After the Great Canon service. 5th Wednesday of Great Lent 2009.

A happy heart.

Fasting creates simple pleasures.

Lentil Curry, & cooking oil and onions.

“Yummy” Black Cherry soda.

The Theme of the Great Canon.

St Mary of Egypt.

Irony.

 

It made my heart “enlarged”[1]  to see so many of you at the Great Canon service Wednesday night, and also surprising to me, so many at the meal we had in between Presantified and Matins. I also received by email from some that you were not able to come for various reasons, but the very fact that you wanted to come made it feel to me as if you were standing with us in prayer all the time.

 

It was also a pleasure to provide the main course for our meal, and to cook it with oil which was allowed Wednesday because of the rigor of the services. It is also allowed Thursday & Friday. It was even an added benefit to see that Raissa appreciated it. I assure you, I can do much better. I was disappointed in the lentils. I think the lentils were a little old and dried out. Although I cooked them for a long time, they did not get soft. When they soften, they take up the flavor of the curry so much better. When I get a chance, I will post the recipe.

 

It is such a simple but very satisfying pleasure to have a little oil in the middle of the week. It can be as edifying to not fast (or fast less) as to fast, but only if we fast in the first place! Self-indulgence is a great enemy to the soul. We are not against pleasure, or legalistic about fasting, as some non-Orthodox and even Orthodox slander our rules, but the temperate man actually has MORE pleasure than the indulgent one! When I was a kid, we did not routinely have soda at home, but occasionally, my mother would buy a six-pack of “Yummy” store brand Black Cherry soda from the local Jewell. What a great pleasure that was, as I LOVED Black Cherry soda. I am sure it would not have been so pleasurable if she bought me a “big gulp” of it every day. The novelty would wear off, and there would have been toxic side effects – I would not have learned about simple pleasures, and the high fructose corn syrup might have made me get fat, and predisposed me to diabetes. We have an epidemic of these afflictions in the Western world, because of the cheap, easy availability of toxic, tasty foods, such as high fructose corn syrup, and our addiction to them.

 

I made the curry with oil, but I actually rarely do. It is just as easy to sauté the onions in plain water or vegetable broth. This is actually healthier, and I do not really taste any difference. If the oil is allowed to get too hot (and this is really EASY to do), it breaks down, and forms many carcinogenic compounds, plus some of the really beneficial micro-nutrients in the oil get broken down by the heat and we lose their benefits. Anytime oil is heated a lot (such as frying) it forms toxic compounds (some oils are especially susceptible to this, such as most margarine). Over the long term, these compounds cause disease, especially cardiovascular disease. For this reason, I never fry, and only occasionally use only oil to sauté. Sometimes I use oil AND water, and keep adding water, so that the temperature of the oil does not exceed the boiling point of water (the chemistry course you may not  remember teaches us that when water reaches boiling, the temperature does not increase past the boiling point, unless the steam is trapped and increases the pressure of the “system”. Since my pan has a relatively loose fitting lid, the steam can at least partially escape, and therefore the gas pressure inside the pan does not increase much, and the temperature stays constant. See Boyles Law and the properties of water. Class dismissed!)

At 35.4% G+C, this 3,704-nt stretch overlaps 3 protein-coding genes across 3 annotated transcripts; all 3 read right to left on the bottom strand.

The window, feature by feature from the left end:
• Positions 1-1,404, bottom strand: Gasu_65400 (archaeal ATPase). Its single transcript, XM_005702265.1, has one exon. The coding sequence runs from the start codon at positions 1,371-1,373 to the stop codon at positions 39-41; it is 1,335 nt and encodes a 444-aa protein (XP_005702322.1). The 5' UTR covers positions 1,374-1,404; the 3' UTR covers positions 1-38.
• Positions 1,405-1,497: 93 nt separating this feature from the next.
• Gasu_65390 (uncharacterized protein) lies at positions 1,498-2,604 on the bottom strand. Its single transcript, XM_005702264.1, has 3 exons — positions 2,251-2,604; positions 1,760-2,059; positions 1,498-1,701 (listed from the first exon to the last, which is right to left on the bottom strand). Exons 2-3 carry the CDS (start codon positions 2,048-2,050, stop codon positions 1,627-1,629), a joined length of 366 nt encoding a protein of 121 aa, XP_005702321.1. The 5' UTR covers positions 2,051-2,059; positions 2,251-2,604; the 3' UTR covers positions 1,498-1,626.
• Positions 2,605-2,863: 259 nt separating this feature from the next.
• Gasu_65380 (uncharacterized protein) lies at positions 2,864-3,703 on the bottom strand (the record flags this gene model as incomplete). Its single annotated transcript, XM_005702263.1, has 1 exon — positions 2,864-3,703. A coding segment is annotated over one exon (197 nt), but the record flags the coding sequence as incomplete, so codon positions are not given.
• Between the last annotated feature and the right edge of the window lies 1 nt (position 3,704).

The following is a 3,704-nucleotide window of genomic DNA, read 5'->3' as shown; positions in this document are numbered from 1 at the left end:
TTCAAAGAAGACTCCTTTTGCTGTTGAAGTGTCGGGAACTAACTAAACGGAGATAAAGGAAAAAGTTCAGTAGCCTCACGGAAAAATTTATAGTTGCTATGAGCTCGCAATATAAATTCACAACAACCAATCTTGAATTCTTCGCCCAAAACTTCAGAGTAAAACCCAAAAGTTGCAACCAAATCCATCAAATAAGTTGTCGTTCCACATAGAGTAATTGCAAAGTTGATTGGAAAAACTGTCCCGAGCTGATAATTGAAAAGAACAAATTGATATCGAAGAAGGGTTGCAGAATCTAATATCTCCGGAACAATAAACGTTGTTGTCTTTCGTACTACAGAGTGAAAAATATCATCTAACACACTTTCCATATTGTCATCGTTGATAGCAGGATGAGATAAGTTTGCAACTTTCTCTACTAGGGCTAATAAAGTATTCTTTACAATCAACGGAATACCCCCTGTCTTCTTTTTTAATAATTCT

By the way, when you cut onions or garlic, wait 20 minutes before cooking them. This allows time for the enzymes to cause very beneficial compounds to form. In onions especially, these healthy usually sulphur containing compounds make you cry. As soon as the onions or garlic are heated, the enzymes denature, and the manufacture of the healthy compounds ceases, although, as long as the heat is not way too high or prolonged, the ones produced will still retain their healthy properties.

 

I think the main theme of the Great Canon is that we are broken because of sin. Our understanding of sin is so different from the West that I wish we did not use the same word. For the Orthodox, sin arises out of our brokenness and confusion. The greatest penalty of sin is the confusion and pain it causes us. This pain DOES NOT go away when we are forgiven! Our brokenness and pain will go away only when we stop being sinners – when we are freed of sin. Our Lord Jesus Christ became man in order to conquer sin, not just forgive it. We long for being free of sin – and if you listen closely, this theme is present in every line of the Great Canon.